National Influenza Vaccination Week

December 10, 2010

It’s almost over – have you gotten your flu shot yet?

From WhiteHouse.gov:

Everyone can take steps to promote America’s health this flu season.  Though there is no way to accurately predict the course or severity of influenza, we know from experience that it will pose serious health risks for thousands of Americans this season.  We can all take common-sense precautions to prevent infection with influenza, including washing hands frequently, covering coughs or sneezes with sleeves and not hands, and staying home when ill.

However, vaccination is the best protection against contracting and spreading the flu.  The vaccine is available through doctors’ offices, clinics, State and local health departments, pharmacies, college and university health centers, as well as through many employers and some primary and secondary schools.  Seasonal flu activity is usually most intense between January and March, and vaccinating now can help curb the spread of this disease.  Together, we can prepare as individuals and as a Nation for this year’s flu season and help ensure that our fellow Americans remain healthy and safe.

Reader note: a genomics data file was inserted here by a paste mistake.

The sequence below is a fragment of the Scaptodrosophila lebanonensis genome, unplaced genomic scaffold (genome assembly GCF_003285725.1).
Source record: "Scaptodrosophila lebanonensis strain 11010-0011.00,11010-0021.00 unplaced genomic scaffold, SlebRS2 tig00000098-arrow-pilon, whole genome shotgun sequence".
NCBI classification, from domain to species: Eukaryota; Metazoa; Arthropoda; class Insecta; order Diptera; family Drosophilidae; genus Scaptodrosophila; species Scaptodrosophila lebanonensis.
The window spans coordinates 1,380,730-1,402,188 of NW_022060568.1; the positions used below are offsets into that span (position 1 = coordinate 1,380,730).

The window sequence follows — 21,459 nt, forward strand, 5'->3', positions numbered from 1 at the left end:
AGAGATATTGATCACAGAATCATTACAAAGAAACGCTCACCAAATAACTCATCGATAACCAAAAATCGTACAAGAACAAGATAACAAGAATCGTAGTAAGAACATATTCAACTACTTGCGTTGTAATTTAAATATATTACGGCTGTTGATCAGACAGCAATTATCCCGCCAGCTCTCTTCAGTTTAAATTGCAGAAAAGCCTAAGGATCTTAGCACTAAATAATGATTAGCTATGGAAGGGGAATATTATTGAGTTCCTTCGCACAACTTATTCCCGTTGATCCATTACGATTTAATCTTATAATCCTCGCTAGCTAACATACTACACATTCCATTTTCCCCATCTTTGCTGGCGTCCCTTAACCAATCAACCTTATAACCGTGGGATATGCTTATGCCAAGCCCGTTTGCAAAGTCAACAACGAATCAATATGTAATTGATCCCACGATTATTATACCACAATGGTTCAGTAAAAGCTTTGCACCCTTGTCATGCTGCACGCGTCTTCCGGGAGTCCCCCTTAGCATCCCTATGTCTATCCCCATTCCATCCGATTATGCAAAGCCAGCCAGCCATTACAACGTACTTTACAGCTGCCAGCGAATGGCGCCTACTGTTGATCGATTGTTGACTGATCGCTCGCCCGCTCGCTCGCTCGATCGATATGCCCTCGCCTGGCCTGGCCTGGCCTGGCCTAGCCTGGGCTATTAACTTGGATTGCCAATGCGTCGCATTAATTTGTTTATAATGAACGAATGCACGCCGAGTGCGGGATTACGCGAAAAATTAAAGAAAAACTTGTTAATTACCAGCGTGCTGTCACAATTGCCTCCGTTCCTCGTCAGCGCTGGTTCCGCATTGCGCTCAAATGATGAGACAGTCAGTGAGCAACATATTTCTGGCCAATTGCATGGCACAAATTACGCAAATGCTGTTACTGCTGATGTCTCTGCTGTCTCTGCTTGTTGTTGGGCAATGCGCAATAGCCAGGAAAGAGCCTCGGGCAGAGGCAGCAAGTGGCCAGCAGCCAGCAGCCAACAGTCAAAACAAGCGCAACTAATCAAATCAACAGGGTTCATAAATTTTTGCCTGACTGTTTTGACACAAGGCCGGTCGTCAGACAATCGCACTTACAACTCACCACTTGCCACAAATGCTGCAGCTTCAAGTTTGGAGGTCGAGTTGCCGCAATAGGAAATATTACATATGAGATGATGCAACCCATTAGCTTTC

NOW, THEREFORE, I, BARACK OBAMA, President of the United States of America, by virtue of the authority vested in me by the Constitution and the laws of the United States, do hereby proclaim December 5 through December 11, 2010, as National Influenza Vaccination Week.  I encourage Americans to get vaccinated this week if they have not yet done so, and to urge their families, friends, and co workers to do the same.

This is a pro-science, health-positive proclamation by our President.  Good work, Sir. 

Now how ’bout that DADT?

Random MN Election Commentary

November 3, 2010

If you want the full, most accurate and complete skinny, you gotta go to the MN Secretary of State General Elections Results page.

I’m kind of nail-biting over how close the governor’s race is: